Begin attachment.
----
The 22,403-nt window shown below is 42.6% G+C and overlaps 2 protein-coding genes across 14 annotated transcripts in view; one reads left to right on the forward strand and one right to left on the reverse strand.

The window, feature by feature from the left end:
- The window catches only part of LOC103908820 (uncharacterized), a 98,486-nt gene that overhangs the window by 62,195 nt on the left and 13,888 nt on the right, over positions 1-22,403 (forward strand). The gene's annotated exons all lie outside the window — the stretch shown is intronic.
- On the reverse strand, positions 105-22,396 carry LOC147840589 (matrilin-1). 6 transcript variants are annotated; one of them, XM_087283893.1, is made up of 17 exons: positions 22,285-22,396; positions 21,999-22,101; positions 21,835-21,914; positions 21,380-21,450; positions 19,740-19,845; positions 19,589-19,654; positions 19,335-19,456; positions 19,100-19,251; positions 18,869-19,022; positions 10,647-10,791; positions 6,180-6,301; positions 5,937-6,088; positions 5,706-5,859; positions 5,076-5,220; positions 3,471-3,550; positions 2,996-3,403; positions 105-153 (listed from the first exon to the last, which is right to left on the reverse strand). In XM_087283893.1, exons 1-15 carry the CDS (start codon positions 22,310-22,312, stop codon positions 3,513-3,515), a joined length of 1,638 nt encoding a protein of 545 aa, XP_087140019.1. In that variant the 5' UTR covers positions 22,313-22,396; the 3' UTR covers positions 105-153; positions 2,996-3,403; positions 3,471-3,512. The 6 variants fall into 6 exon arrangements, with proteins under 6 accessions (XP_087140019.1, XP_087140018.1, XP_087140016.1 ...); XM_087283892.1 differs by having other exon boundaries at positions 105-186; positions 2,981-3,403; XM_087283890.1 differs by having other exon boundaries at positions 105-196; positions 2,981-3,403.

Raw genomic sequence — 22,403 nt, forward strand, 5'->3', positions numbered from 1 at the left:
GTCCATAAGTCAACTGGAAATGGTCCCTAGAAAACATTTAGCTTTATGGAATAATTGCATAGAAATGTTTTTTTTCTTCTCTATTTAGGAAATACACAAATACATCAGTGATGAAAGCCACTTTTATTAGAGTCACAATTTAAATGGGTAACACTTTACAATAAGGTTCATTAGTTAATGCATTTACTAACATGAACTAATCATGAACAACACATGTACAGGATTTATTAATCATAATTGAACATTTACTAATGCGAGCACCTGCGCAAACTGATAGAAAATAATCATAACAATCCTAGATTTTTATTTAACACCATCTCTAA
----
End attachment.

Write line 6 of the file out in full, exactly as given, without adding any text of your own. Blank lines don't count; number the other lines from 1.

GTCCATAAGTCAACTGGAAATGGTCCCTAGAAAACATTTAGCTTTATGGAATAATTGCATAGAAATGTTTTTTTTCTTCTCTATTTAGGAAATACACAAATACATCAGTGATGAAAGCCACTTTTATTAGAGTCACAATTTAAATGGGTAACACTTTACAATAAGGTTCATTAGTTAATGCATTTACTAACATGAACTAATCATGAACAACACATGTACAGGATTTATTAATCATAATTGAACATTTACTAATGCGAGCACCTGCGCAAACTGATAGAAAATAATCATAACAATCCTAGATTTTTATTTAACACCATCTCTAA